Beyond the Badge:
The Work and Records of the Texas Rangers
The Texas Rangers have been unique figures in law enforcement since 1823. Throughout their long tenure, the rangers have provided security, military, and investigative functions in Texas. Often portrayed as larger-than-life in popular culture, the rangers have earned both admiration and criticism for their actions as a policing arm of Texas.
Beyond the Badge: The Work and Records of Texas Rangers highlights the official records and other resources about the rangers available at TSLAC. The exhibit features records dating back to the 1800s, when rangers were citizens hired on a temporary basis to protect the frontier, up to their current role as employees of the Texas Department of Public Safety. We invite you to explore this exhibit to learn where in the State Archives to find details about the 200-year history of the legendary Texas Rangers.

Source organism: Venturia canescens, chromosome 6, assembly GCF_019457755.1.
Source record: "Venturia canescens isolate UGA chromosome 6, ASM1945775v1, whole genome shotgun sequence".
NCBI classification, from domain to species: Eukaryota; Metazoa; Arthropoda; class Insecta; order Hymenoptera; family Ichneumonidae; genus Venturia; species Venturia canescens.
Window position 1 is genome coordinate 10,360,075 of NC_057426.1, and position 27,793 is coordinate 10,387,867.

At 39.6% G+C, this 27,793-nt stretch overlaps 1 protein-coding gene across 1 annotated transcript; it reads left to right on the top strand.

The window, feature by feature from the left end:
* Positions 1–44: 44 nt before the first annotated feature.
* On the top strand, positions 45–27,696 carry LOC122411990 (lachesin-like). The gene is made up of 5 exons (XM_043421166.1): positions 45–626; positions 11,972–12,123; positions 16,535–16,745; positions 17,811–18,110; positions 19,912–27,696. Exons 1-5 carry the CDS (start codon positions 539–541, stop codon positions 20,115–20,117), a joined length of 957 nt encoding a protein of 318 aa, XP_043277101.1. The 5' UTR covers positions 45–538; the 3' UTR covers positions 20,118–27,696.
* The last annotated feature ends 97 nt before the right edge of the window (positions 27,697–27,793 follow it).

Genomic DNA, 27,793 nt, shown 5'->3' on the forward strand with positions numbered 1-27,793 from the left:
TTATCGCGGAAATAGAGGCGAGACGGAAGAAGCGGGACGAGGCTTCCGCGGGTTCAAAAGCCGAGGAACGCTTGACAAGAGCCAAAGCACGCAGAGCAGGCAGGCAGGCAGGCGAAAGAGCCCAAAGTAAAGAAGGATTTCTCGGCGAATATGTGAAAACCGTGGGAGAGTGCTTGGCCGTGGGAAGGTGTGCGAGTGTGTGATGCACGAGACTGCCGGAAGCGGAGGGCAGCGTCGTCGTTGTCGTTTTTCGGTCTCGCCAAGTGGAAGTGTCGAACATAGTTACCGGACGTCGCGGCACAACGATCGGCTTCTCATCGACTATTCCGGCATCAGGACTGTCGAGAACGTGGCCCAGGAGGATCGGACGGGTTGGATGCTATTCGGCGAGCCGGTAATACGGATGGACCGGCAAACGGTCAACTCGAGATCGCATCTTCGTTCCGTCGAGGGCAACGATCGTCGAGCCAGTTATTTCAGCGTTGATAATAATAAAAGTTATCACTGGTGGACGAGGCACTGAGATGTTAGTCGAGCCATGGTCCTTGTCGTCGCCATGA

Group of rangers posing with rifles on a lawn in front of a small house, about 1919. J.R. Hunnicutt collection, 1968/029-422.
Hamer, Frank A., October 1, 1918. Regular Rangers service records, Texas Adjutant General Service Records, 401-56.
Dudley White and Red Arnold investigating a safe burglary, September 23, 1954. Texas Department of Public Safety photographs, 1983/112-R-400.
Beyond the Badge: The Work and Records of the Texas Rangers Exhibit Pages:
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Please note: TSLAC exhibits are not comprehensive historical narratives and reflect only a small sampling of the range of the materials in the State Archives. Please note that collections at the State Archives are primarily government records, which may limit the perspectives represented in exhibit cases.